Is Buying an Annuity in a Bear Market a Good Idea?

In Safety-First
Retirement Planning: An Integrated Approach for a Worry-Free Retirement
I explain how including annuities with lifetime income protections alongside
other investments can lay the foundation for a more robust retirement income
plan that is less vulnerable to market downturns and outliving savings.

As the stock market experienced unprecedented growth over
the past eleven years, however, many people were naturally less interested in
the lifetime income options from pensions or annuities. Who wouldn’t rather
have all the assets today so they can invest them with the idea of earning high
returns? Research conducted by Indiana University’s Alessandro Previtero concludes
that individuals extrapolate recent stock market returns into the future and
become more comfortable with investment-based strategies when the market rises.

What a difference a month makes. Given the dramatic selloff
in equities following the coronavirus outbreak, many Americans who are approaching
retirement, or are already retired, are inevitably asking themselves if an
annuity may be a good idea after all. Previtero’s research demonstrates that annuities
are more popular after stock markets decline.

When thinking about the role of annuities in a retirement plan in today’s extraordinary climate, however, many people will contemplate if it is prudent to buy an annuity after the market has already dropped. Should one wait for markets to rise again?

The easiest way to answer this question is to think in terms
of the funded ratio for retirement. This requires calculating the
household’s total assets and liabilities. Assets include values for the
financial portfolio and other real assets, as well as the present discounted
value of other potential income sources, including Social Security, pensions,
annuities, part-time work, etc. Liabilities include current debt such as a
mortgage or loan balance, as well as the present value of lifetime spending
needs and taxes.

Next, divide total assets by liabilities to determine the
funded ratio. If it is 1 (or 100%), then sufficient assets are available to
cover liabilities. The plan is precisely funded, but vulnerable to losses
derailing it. If the funded ratio is greater than 1, a retiree enjoys the
flexibility which comes with having more than needed. If it is less than 1, a
retiree is underfunded. When underfunded, options include reducing spending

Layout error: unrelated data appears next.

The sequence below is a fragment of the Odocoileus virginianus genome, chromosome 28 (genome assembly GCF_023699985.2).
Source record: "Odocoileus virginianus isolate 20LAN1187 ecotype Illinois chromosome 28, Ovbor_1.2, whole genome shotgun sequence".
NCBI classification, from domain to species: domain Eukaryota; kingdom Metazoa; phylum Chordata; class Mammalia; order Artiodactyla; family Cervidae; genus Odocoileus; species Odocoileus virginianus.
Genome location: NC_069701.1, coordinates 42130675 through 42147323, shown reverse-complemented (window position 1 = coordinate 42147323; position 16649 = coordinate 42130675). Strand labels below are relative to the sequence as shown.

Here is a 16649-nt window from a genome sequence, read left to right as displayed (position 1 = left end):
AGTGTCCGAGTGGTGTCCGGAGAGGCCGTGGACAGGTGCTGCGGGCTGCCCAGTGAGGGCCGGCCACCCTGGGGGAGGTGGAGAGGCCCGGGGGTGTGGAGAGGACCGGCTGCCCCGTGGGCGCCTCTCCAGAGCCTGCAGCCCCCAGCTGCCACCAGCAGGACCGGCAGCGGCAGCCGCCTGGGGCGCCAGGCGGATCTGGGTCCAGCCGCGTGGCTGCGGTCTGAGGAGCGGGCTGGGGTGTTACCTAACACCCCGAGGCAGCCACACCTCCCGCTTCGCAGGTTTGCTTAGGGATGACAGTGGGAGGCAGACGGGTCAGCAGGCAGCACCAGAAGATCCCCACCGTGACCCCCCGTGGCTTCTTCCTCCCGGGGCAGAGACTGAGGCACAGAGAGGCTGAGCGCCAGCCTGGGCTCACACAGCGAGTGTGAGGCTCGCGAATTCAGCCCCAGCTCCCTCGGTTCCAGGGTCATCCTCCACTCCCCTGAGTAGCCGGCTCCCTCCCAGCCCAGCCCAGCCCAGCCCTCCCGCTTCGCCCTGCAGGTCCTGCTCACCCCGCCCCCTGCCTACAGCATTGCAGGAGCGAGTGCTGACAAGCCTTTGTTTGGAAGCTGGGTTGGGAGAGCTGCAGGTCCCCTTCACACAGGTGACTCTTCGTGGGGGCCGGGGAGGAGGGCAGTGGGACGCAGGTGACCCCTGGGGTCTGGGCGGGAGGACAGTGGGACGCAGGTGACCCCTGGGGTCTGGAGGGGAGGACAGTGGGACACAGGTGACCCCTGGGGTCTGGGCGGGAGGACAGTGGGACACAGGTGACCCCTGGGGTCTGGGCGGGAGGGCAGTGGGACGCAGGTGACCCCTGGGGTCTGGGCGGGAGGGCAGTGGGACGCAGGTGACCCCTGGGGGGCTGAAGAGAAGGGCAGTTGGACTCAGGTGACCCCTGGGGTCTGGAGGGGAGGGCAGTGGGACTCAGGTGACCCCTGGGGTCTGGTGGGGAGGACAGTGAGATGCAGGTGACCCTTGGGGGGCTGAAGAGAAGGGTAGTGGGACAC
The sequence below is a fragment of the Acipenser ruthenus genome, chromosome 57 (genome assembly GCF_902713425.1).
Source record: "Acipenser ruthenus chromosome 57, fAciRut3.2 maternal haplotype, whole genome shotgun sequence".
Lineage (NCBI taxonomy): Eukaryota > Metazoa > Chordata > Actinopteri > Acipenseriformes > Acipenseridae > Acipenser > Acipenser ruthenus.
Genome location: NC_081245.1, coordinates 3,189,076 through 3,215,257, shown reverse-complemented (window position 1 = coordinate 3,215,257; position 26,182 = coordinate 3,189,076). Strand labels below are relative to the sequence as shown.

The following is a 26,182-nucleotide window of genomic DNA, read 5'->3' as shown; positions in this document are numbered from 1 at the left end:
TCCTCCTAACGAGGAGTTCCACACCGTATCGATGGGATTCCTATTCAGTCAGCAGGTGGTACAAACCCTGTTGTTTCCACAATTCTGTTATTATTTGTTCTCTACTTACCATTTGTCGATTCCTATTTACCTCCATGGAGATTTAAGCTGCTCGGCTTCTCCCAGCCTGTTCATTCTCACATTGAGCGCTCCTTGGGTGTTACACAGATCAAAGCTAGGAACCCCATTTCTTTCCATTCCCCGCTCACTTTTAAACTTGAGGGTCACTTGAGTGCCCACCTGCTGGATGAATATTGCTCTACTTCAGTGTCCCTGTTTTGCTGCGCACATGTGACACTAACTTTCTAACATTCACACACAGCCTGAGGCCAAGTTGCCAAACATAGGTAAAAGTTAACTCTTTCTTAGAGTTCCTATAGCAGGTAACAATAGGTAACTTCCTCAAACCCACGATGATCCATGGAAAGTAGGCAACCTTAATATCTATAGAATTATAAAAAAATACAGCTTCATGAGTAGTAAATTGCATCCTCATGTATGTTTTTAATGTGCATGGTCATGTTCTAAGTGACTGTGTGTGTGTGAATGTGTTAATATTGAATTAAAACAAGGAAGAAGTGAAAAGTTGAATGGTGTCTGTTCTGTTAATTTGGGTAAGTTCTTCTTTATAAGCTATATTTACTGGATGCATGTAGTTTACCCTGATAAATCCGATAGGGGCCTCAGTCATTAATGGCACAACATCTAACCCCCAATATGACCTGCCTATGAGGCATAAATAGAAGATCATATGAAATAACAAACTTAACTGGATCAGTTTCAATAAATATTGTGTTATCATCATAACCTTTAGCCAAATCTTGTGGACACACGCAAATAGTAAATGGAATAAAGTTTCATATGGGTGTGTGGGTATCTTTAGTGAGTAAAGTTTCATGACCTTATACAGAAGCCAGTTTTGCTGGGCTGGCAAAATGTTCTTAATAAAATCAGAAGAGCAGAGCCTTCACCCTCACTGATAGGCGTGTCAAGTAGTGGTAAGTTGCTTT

plans, working longer, or making a Hail Mary pass and taking on more risk with
one’s investments. (The final option is not recommended.)

In today’s bear market, we are more interested in those who
were overfunded before the recent market losses on account of the prolonged
bull market. Today, those who have experienced portfolio losses will be less
funded than before, but for those who still have enough assets to meet their
goals, an annuity can still be a viable option. After all, the goal of true retirement
income planning is not to earn a high investment return, but rather to actually
be able to fund all of their financial goals for retirement, including have
enough income to cover essential monthly expenses in retirement.

Following a steep market downturn, deferred annuities are
particularly attractive given their guaranteed lifetime income provisions that
offer both liquidity and upside growth potential, while providing downside
protection to support spending even if the market continues to drop. With these
deferred annuities, one does not have to “lock in losses” as the underlying
assets can still have the opportunity to grow. They may just grow a bit less
than otherwise because of the cost for the insurance to protect spending from
further market losses. But if this protection helps a retiree to keep invested
in the markets because they don’t have to be as concerned about market losses,
then it can provide a great benefit. Their goal is protected on the downside
but still keeps exposure on the upside.

Annuities can also offer some advantages in terms of tax
deferral when purchased inside of a taxable account. But the problem with
taxable accounts is the need to sell assets and pay taxes on the gains. A
potential silver lining of the recent market losses is that taxes due may be
less and there may be opportunities to harvest losses on more recent purchase
that can offset gains as a part of funding the annuities, without leading to a
big tax bill.


Originally posted at

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